“And Why Am I a Free Man?” By Ace Boggess

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“And Why Am I a Free Man?”
         —Paulo Coelho, The Zahir  

time is the most valuable element
on any periodic table

spend it
give or lose it
wear it around one’s neck like gold

or clamped on wrists
like iron shackles

breathing it in takes a moment
but the exhale lasts a lifetime

less with good behavior

I mined years for their raw hours
spent & spent

another dinner in some sad café

 

 

About the Author: Ace Boggess is author of four books of poetry, most recently I Have Lost the Art of Dreaming It So (Unsolicited Press, 2018). His writing appears in Notre Dame Review, Rhino, North Dakota Quarterly, Rattle, and many other journals. He received a fellowship from the West Virginia Commission on the Arts and spent five years in a West Virginia prison. He lives in Charleston, West Virginia.

 

More By Ace Boggess:

“Why Did You Try to Sober Up?”

“Are Your Emotions More Or Less Intense?”

 

Image Credit: Carol M. Highsmith “View from the inside of the clock face on Portland, Oregon’s, historic Union Station’s 150-foot-high tower” (2018) The Library of Congress

“Are Your Emotions More or Less Intense?” By Ace Boggess

 

 

“Are Your Emotions More or Less Intense?”
                                    [rehab workbook]

I went to a psychic, & she told me I have an old soul,
says the Starbucks barista who resembles Cameron
Diaz, who’ll never be an old soul because she’s caught on film,

childlike. I want to reply with a trite line,
but what comes out is Thanks for the latte,
my thoughts too cluttered for quantum entanglements &

small talk. At eight, I was old, my eyes calculating
trajectories of escape, scanning my slightly-
feminine watch to figure out how long I had to wait.

My brain made other plans rather than commit
to now. Mind-weary, head-worn, terrified
back then. Emotions stop aging for an addict,

according to the texts, as long as drugs
maintain their grip: if true, I’m in my twenties—
anxious, desperate for attention, happy for strange words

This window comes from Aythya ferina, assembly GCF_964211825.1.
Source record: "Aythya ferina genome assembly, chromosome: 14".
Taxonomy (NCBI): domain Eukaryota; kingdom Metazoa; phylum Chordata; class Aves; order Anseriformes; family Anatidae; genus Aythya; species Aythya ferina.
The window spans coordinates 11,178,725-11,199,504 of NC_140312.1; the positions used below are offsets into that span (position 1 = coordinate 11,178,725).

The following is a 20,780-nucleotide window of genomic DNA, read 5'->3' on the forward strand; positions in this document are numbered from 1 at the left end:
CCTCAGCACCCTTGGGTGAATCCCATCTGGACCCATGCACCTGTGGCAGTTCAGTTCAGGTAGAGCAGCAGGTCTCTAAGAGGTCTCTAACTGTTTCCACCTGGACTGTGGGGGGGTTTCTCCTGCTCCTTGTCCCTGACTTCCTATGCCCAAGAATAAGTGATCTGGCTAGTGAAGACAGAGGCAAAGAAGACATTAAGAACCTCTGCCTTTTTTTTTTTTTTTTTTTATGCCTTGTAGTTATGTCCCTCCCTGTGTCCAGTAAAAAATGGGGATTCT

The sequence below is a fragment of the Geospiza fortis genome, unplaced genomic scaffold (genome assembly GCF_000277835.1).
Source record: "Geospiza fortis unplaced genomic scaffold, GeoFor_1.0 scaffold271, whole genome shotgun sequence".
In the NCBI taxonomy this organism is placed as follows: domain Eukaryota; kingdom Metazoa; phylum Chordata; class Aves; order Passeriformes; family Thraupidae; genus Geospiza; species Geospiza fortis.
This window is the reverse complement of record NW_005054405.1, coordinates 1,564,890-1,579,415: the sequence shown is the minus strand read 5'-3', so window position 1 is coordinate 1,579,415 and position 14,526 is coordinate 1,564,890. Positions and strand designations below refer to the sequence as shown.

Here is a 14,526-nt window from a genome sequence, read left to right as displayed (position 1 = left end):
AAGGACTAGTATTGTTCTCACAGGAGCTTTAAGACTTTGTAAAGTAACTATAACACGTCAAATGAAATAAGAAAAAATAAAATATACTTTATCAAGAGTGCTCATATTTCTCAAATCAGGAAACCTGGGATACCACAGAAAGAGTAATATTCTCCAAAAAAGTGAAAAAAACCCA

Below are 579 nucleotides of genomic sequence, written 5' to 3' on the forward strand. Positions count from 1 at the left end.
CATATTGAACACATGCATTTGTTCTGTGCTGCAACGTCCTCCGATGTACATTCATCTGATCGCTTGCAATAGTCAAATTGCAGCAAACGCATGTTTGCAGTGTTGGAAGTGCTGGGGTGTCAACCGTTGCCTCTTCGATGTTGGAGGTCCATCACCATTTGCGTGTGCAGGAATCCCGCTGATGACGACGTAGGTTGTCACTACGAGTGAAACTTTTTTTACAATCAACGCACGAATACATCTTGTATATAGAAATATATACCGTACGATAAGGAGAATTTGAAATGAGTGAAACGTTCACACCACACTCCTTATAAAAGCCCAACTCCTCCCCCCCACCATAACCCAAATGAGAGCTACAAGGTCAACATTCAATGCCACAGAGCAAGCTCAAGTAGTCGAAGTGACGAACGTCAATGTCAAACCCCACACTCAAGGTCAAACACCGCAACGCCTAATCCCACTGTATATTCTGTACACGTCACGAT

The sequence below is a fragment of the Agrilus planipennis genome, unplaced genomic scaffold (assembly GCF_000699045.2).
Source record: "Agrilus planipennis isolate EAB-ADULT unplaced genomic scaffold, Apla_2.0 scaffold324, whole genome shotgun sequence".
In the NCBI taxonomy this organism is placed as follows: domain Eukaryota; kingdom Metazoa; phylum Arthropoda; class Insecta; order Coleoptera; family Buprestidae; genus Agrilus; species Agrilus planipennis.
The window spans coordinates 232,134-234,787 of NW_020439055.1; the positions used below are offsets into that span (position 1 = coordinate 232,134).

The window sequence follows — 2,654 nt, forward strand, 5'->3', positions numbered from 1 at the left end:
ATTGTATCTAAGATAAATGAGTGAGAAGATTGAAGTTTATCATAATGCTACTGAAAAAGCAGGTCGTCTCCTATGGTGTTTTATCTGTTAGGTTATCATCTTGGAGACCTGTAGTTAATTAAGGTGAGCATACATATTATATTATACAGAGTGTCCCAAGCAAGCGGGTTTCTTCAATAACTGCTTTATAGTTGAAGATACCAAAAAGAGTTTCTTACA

from the woman who makes hot drinks, despite
how I answer: hesitant, uncertain, my hand reaching
for the steel grip of the door more than half a room away.

 

 

About the Author: Ace Boggess is author of four books of poetry, most recently I Have Lost the Art of Dreaming It So (Unsolicited Press, 2018). His writing appears in Notre Dame Review, Rhino, North Dakota Quarterly, Rattle, and many other journals. He received a fellowship from the West Virginia Commission on the Arts and spent five years in a West Virginia prison. He lives in Charleston, West Virginia.

 

More By Ace Boggess:

“Why Did You Try to Sober Up?”

 

Image Credit: The Metropolitan Museum of Art, New York: “Marble Bust of a Youth” (140 AD)

“Why Did You Try to Sober Up?” by Ace Boggess

 

“Why Did You Try to Sober Up?”
                           [rehab workbook]

Couldn’t afford the cost of words.
I snorted sentences, gambled paragraphs
on Texas Hold’em—no limit.
My wallet left me in stanzas of regret.
Someone would’ve placed a lien on my house.
Someone would’ve called the cops
if I hadn’t invited them first.

I wrote, wept, raved, & spent,
chewed bad checks like after-dinner mints.

Was it the drugs that broke me, or the prose?
We never know what value to place
on what we want. I wanted
to etch my unconscious thoughts on rocks.

Did I love the pills? I loved them: little songs
I could sing to me, pay-to-play,
the tab so great I’d be muzzled
if I wasted coins on anything but wishes.

 

About the Author: Ace Boggess is author of four books of poetry, most recently I Have Lost the Art of Dreaming It So (Unsolicited Press, 2018). His writing appears in Notre Dame Review, Rhino, North Dakota Quarterly, Rattle, and many other journals. He received a fellowship from the West Virginia Commission on the Arts and spent five years in a West Virginia prison. He lives in Charleston, West Virginia.

 

Image Credit: Jacob Byerly “Portrait of a Man” (1855) Digital image courtesy of the Getty’s Open Content Program.